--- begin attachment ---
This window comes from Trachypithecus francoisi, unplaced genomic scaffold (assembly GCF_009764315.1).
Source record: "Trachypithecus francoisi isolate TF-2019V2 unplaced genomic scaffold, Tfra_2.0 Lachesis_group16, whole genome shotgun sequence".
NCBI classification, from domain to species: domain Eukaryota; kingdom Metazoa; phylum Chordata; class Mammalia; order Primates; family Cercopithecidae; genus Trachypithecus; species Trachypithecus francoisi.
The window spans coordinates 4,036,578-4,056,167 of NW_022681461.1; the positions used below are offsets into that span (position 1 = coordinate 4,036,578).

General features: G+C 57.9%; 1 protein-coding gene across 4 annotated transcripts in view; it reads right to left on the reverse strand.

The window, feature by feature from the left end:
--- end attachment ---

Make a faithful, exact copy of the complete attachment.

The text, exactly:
This window comes from Trachypithecus francoisi, unplaced genomic scaffold (assembly GCF_009764315.1).
Source record: "Trachypithecus francoisi isolate TF-2019V2 unplaced genomic scaffold, Tfra_2.0 Lachesis_group16, whole genome shotgun sequence".
NCBI classification, from domain to species: domain Eukaryota; kingdom Metazoa; phylum Chordata; class Mammalia; order Primates; family Cercopithecidae; genus Trachypithecus; species Trachypithecus francoisi.
The window spans coordinates 4,036,578-4,056,167 of NW_022681461.1; the positions used below are offsets into that span (position 1 = coordinate 4,036,578).

General features: G+C 57.9%; 1 protein-coding gene across 4 annotated transcripts in view; it reads right to left on the reverse strand.

The window, feature by feature from the left end: